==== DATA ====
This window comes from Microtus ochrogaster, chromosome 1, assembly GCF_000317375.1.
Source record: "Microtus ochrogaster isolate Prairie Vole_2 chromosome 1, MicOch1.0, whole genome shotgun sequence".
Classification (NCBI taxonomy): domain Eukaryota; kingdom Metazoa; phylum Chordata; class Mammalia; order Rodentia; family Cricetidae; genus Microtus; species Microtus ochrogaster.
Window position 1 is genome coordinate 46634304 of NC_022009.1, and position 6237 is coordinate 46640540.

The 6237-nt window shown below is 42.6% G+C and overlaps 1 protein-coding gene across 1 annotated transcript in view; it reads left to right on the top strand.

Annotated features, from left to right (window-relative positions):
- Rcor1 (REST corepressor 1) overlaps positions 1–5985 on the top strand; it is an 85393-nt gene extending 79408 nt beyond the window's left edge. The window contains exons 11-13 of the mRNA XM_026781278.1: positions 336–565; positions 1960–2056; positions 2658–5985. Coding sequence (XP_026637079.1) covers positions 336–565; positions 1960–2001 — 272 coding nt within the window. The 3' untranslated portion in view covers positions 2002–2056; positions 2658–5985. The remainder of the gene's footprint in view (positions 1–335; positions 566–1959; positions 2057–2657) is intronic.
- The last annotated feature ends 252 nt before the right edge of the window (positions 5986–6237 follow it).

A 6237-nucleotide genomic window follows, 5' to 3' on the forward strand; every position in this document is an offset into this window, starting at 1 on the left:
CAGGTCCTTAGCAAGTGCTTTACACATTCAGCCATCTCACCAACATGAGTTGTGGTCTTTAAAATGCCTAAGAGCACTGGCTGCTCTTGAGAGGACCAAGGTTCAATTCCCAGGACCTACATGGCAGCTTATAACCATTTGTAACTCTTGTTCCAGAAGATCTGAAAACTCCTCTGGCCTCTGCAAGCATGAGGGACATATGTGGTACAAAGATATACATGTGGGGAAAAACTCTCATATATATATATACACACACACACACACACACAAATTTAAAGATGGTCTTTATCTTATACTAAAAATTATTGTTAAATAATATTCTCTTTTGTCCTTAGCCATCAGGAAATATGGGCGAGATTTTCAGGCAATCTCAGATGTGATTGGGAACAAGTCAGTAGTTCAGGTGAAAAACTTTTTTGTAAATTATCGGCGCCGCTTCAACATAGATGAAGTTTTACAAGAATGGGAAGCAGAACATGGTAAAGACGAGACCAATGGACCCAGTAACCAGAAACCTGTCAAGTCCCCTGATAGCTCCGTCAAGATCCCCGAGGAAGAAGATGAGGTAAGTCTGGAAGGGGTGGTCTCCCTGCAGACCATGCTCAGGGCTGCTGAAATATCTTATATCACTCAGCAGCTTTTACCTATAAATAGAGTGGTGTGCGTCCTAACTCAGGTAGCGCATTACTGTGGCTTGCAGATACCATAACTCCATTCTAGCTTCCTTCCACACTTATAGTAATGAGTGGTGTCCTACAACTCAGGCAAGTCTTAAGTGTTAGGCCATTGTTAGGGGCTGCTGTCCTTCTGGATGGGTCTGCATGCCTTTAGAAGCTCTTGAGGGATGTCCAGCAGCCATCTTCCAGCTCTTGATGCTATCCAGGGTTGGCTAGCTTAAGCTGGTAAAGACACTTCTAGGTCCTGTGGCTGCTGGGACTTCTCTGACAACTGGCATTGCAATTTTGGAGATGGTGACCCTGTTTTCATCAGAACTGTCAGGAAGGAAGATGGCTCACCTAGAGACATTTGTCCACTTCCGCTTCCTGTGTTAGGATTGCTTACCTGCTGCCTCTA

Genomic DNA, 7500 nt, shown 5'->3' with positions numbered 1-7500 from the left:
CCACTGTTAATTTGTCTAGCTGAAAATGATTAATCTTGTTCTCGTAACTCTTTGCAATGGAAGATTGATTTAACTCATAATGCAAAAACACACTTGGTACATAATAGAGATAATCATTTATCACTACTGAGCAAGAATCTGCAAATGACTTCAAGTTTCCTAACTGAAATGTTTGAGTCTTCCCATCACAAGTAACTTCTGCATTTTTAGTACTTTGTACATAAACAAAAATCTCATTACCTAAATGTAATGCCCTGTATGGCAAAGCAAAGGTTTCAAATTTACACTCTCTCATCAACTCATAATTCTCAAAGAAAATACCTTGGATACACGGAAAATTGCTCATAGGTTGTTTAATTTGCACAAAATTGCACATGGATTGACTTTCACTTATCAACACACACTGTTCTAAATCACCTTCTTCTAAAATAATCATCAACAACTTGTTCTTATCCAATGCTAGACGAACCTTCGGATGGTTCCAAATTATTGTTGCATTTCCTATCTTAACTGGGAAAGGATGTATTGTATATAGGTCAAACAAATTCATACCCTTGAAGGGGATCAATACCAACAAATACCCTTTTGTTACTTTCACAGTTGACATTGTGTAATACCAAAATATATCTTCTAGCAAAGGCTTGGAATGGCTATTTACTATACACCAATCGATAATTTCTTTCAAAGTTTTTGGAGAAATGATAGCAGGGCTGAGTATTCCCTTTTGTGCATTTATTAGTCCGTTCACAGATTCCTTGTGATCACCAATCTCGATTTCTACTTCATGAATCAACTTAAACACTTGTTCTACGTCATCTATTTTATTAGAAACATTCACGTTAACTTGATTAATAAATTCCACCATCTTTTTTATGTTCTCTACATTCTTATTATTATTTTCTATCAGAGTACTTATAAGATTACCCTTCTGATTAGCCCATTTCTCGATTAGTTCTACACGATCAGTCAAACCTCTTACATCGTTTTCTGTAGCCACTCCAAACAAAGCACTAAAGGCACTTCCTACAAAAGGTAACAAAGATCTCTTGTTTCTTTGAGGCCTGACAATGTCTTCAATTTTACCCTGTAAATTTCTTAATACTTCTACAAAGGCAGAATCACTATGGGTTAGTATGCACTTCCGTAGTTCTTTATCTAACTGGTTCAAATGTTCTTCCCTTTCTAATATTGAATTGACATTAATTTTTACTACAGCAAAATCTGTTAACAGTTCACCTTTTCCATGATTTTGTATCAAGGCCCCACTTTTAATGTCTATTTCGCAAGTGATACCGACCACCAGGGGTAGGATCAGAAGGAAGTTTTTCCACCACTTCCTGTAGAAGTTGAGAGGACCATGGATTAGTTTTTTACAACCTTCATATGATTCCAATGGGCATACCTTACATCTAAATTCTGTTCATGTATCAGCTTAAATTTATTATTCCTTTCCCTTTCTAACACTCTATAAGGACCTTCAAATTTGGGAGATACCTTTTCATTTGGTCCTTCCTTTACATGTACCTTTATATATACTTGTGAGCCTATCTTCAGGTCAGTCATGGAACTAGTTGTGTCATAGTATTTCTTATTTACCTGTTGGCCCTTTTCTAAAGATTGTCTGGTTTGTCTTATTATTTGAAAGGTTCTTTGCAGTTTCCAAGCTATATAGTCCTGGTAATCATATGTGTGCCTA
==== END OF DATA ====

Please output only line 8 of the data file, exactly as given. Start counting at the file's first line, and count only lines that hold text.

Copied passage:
- The last annotated feature ends 252 nt before the right edge of the window (positions 5986–6237 follow it).